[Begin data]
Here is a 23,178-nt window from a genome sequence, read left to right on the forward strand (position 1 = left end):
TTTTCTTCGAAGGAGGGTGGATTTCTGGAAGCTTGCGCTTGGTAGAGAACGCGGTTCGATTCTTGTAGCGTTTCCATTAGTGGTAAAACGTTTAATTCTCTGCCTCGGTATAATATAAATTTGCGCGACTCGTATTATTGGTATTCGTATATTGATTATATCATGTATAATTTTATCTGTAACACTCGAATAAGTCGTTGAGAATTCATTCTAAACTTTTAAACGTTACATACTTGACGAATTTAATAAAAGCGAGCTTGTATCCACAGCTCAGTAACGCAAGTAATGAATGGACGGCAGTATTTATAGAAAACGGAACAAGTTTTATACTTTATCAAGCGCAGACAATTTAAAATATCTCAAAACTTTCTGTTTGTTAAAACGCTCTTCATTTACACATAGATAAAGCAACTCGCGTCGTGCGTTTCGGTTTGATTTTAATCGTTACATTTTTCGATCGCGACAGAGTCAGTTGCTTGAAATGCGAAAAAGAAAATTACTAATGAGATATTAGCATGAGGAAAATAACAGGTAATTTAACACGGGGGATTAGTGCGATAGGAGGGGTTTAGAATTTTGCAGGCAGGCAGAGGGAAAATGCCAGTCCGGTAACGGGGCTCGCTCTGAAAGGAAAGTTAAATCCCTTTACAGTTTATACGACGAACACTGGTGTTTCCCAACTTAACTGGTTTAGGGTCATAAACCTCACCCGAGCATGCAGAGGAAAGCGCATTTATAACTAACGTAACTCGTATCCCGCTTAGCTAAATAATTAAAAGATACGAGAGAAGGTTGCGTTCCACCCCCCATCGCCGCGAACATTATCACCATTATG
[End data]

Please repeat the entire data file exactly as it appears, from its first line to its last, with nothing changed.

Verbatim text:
Here is a 23,178-nt window from a genome sequence, read left to right on the forward strand (position 1 = left end):
TTTTCTTCGAAGGAGGGTGGATTTCTGGAAGCTTGCGCTTGGTAGAGAACGCGGTTCGATTCTTGTAGCGTTTCCATTAGTGGTAAAACGTTTAATTCTCTGCCTCGGTATAATATAAATTTGCGCGACTCGTATTATTGGTATTCGTATATTGATTATATCATGTATAATTTTATCTGTAACACTCGAATAAGTCGTTGAGAATTCATTCTAAACTTTTAAACGTTACATACTTGACGAATTTAATAAAAGCGAGCTTGTATCCACAGCTCAGTAACGCAAGTAATGAATGGACGGCAGTATTTATAGAAAACGGAACAAGTTTTATACTTTATCAAGCGCAGACAATTTAAAATATCTCAAAACTTTCTGTTTGTTAAAACGCTCTTCATTTACACATAGATAAAGCAACTCGCGTCGTGCGTTTCGGTTTGATTTTAATCGTTACATTTTTCGATCGCGACAGAGTCAGTTGCTTGAAATGCGAAAAAGAAAATTACTAATGAGATATTAGCATGAGGAAAATAACAGGTAATTTAACACGGGGGATTAGTGCGATAGGAGGGGTTTAGAATTTTGCAGGCAGGCAGAGGGAAAATGCCAGTCCGGTAACGGGGCTCGCTCTGAAAGGAAAGTTAAATCCCTTTACAGTTTATACGACGAACACTGGTGTTTCCCAACTTAACTGGTTTAGGGTCATAAACCTCACCCGAGCATGCAGAGGAAAGCGCATTTATAACTAACGTAACTCGTATCCCGCTTAGCTAAATAATTAAAAGATACGAGAGAAGGTTGCGTTCCACCCCCCATCGCCGCGAACATTATCACCATTATG